“Take Christianity, for example. It came in as life, sheer daring that risked everything for the faith. The change began when Christianity came to be regarded as doctrine. This is the theory; it was about that which was lived. But there still existed some vitality, and therefore at times life-and-death disputes were carried on over “doctrine” and doctrinal formulations. Nevertheless doctrine became more and more the distinctive mark of being a Christian. Everything then became objective. This is Christianity’s theory. Then followed a period in which the intention was to produce life by means of the theory; this is the period of the system, the parody. Now this process has ended. Christianity must begin anew as life.”

So, Kierkegaard views the history of Christianity in stages: First, there is action and life–this is Christianity. Second, there was theory about that life (which, as long as it is done in vitality, is worth doing–this would be the early church). Third, doctrine replaced life as the primary mark of being a Christian. Fourth, Christians attempted to derive life and action from theoretical systems (he has Hegel in mind here, no doubt). Thus, Kierkegaard clearly has a place for theory (he spends a lot of ink doing it himself), but theory is only done with the interest of spurring believers on to service. If there is no service, there is no Christianity. In response to the slogan you mention, it is indeed a quite Kierkegaardian one, that is, Kierkegaard takes the radical Protestant stance of making Jesus take precedence over the Church. But though many accuse Kierkegaard of offering no basis for ecclesiology, I wonder if those critiques come from a lack of knowledge about texts like Works of Love, wherein he is clearly not against communal expressions of the faith. That said, however, Kierkegaard did not leave us a formal ecclesiology. That task he left to us, informed by his work on the appropriate understanding of God, individuals, and communities.

Louis:Did Kierkegaard believe in salvation by works? Vardy writes, “If it is possible that Christianity is true” (there’s that doubt again, “if”) “if it is possible that one day there will be a judgement, then the judgement will not be on what doctrines have been accepted but on how each individual has subjectively ‘taken on board’ and lived out his or her faith. (33)

Dean: In terms of soteriology, Kierkegaard appears to have been generally orthodox (though some have argued that he is actually a universalist, a claim I find difficult to maintain, but a claim nonetheless supported by scholars more researched than me). He does, however, challenge many of the binaries we usually consider (objective/subjective, for example), and faith and works would be one of those. For Kierkegaard, any understanding of faith can only be understood through the work done as a result of that faith (there is James again), and any good work done by a Christian can only be understood through seeing that Christian’s faith-commitment. In thinking of Kierkegaard and the judgment, Christ’s words in Matthew 25 are probably closest to encapsulating his views–“The King will reply, ‘Truly I tell you, whatever you did for one of the least of these brothers and sisters of mine, you did for me.'” And of course, conversely, those who fail to do this go away to eternal punishment.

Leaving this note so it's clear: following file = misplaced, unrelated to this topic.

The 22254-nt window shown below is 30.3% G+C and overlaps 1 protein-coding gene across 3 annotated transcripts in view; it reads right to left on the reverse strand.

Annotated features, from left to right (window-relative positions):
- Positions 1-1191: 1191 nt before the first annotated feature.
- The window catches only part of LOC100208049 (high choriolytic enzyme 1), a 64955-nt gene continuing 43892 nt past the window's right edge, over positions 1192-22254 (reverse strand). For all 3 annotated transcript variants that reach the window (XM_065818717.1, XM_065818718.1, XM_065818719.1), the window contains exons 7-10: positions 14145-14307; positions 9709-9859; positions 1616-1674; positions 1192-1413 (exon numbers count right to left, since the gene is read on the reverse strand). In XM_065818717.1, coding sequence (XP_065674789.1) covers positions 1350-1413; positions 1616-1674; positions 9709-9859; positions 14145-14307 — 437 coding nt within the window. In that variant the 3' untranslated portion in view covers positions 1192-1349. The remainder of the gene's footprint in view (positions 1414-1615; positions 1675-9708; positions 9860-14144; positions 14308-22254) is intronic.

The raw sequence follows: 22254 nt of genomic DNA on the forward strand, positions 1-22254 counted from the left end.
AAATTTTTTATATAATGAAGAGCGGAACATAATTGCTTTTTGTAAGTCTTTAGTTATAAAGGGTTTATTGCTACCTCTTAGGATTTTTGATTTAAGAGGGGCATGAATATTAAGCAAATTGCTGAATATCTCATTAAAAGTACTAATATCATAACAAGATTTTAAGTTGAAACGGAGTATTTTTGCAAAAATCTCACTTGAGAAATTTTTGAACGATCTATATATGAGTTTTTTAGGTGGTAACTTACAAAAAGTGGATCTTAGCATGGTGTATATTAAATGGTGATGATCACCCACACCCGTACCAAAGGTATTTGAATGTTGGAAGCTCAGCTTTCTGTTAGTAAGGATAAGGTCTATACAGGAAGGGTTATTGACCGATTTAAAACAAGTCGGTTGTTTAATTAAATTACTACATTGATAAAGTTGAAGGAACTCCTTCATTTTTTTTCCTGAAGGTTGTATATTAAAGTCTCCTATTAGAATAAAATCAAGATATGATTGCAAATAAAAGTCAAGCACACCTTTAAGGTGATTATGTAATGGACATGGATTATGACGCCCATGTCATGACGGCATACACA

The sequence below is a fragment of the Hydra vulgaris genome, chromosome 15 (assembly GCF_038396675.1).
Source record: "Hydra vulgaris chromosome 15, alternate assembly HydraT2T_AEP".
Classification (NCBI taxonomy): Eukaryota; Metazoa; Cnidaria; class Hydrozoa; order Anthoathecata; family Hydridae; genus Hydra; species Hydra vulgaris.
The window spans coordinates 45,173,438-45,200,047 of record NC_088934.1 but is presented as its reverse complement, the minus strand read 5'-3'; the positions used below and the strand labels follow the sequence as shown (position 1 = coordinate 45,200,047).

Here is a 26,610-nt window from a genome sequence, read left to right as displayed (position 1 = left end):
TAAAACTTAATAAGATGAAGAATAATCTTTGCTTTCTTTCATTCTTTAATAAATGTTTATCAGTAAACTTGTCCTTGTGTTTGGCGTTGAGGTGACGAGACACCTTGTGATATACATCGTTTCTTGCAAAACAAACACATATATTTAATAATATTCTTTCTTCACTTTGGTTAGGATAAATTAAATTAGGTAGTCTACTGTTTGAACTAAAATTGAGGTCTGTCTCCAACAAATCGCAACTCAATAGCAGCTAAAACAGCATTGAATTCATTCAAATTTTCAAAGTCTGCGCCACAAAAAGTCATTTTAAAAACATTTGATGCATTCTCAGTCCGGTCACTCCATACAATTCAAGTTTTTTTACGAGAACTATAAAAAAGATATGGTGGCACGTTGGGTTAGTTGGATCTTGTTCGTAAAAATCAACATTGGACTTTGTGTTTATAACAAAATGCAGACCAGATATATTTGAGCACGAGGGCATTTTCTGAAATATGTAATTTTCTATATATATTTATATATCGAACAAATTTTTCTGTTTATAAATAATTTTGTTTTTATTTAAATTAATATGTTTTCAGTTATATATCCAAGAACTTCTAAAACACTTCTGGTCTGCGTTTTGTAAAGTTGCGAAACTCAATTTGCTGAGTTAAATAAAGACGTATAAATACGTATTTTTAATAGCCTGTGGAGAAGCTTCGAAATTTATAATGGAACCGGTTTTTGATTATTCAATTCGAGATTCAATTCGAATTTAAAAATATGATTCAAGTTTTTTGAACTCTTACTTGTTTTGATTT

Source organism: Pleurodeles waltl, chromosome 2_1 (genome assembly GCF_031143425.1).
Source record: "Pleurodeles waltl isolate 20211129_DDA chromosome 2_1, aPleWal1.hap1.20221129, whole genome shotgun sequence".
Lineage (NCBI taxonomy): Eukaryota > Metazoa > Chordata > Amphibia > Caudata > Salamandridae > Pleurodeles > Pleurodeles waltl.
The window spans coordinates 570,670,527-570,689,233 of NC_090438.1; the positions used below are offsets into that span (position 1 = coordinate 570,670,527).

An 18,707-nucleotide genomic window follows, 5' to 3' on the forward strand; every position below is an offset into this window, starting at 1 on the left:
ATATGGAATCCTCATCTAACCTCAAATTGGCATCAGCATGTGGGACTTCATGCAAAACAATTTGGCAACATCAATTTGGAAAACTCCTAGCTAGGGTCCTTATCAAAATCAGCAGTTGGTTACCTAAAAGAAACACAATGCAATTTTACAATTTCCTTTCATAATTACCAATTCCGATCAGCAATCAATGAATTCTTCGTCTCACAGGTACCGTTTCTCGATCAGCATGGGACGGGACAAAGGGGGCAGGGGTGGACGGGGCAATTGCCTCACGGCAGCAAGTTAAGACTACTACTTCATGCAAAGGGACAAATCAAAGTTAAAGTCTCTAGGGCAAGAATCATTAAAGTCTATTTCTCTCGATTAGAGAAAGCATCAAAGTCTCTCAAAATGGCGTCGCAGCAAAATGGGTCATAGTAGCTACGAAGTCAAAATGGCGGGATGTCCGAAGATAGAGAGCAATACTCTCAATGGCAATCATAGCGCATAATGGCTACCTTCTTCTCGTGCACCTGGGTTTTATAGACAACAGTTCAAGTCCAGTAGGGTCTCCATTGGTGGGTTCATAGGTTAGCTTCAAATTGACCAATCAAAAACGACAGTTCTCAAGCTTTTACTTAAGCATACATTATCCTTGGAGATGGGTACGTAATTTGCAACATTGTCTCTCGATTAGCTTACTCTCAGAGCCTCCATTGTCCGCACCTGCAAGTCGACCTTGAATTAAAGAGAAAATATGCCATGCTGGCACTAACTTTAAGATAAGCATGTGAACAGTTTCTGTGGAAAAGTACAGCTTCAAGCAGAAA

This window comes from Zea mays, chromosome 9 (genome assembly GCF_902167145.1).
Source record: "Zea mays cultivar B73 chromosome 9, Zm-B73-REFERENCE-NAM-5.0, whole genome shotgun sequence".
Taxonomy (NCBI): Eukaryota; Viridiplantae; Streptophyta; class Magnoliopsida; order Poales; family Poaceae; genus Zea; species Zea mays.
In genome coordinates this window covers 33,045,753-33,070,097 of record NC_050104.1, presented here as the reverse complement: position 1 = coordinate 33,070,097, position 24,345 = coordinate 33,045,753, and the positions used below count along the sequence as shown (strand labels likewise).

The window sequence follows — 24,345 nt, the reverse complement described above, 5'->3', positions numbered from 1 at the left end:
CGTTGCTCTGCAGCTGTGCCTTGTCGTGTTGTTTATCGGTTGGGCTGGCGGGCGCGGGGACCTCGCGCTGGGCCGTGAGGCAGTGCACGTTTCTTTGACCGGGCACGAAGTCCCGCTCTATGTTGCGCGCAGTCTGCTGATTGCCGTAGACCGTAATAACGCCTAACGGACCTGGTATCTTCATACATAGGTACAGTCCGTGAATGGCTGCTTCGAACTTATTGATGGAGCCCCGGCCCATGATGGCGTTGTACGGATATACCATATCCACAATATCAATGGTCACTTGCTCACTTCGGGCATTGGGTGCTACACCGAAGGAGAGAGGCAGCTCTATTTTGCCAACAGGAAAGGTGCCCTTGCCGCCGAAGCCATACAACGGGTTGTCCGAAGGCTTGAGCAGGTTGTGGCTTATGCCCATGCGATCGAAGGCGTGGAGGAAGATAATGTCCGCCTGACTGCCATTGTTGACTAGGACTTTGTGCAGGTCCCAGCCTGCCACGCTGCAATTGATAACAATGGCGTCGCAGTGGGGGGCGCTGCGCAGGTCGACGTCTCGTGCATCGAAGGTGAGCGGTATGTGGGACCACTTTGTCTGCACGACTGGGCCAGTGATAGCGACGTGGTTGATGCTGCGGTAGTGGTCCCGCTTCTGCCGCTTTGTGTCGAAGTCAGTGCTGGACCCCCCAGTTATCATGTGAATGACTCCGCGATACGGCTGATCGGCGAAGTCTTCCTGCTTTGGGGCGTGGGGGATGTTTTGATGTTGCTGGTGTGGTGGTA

Louis If someone wanted to start reading Kierkegaard where would you recommend he/she start?

Dean: Because Kierkegaard is such an exotic and wide-ranging thinker, I usually recommend that people get a hold of an anthology. Provocations, which I mentioned earlier, is good, and it happens to be free, which is better. I was introduced to his thought by Robert Bretall’s A Kierkegaard Anthology. His primary translators in English, Howard and Edna Hong, also put together an extensive anthology with great introductions called The Essential Kierkegaard, which is probably the most authoritative anthology. If one wishes to read just a book or so, Fear and Trembling is easily is most famous and controversial work. There are also some great introductions out there. John D. Caputo’s How to Read Kierkegaard is excellent and brief. C. Stephen Evans has published Kierkegaard on Faith and the Self which relate Kierkegaard’s thought to thinkers like Alvin Plantinga. Though I disagree with much of his interpretation, that may be more familiar and interesting to your audience, as Kierkegaard is usually picked up in continental philosophical circles. Finally, Merold Westphal has a great book called Kierkegaard’s Critique of Reason and Society, which has some accessible articles dealing with themes like Kierkegaard’s political, social, and Christian thought (I found it very helpful for my thesis).

One might also scour the web for resources. M. G. Piety, whose work on Kierkegaard’s “pluralist” epistemology is absolutely stunning, keeps a fascinating blog recording the more esoteric branches of Kierkegaard scholarship happening in Denmark and elsewhere. D. Anthony Storm, a layperson interested in Kierkegaard’s thought, has provided an ambitious and incredible online resource outlining Kierkegaard’s authorship and key issues in his work–this is an excellent resource, as it is written by an adequate and rigorous, yet non-threatening and non-professional, thinker. There are countless blogs and databases for Kierkegaard’s works and scholarship surrounding his thought, as many Kierkegaard scholars are not formally in the academy (this should come as no surprise). The two I have listed present two sides of the spectrum, and, in my opinion, play their parts better than anyone else.

Thanks again, Louis, for your interest! It is such a pleasure to work with individuals at Baker who are interested in cross-pollination and critical thinking. It has been a pleasure to answer these questions and I look forward to more of our dialogues.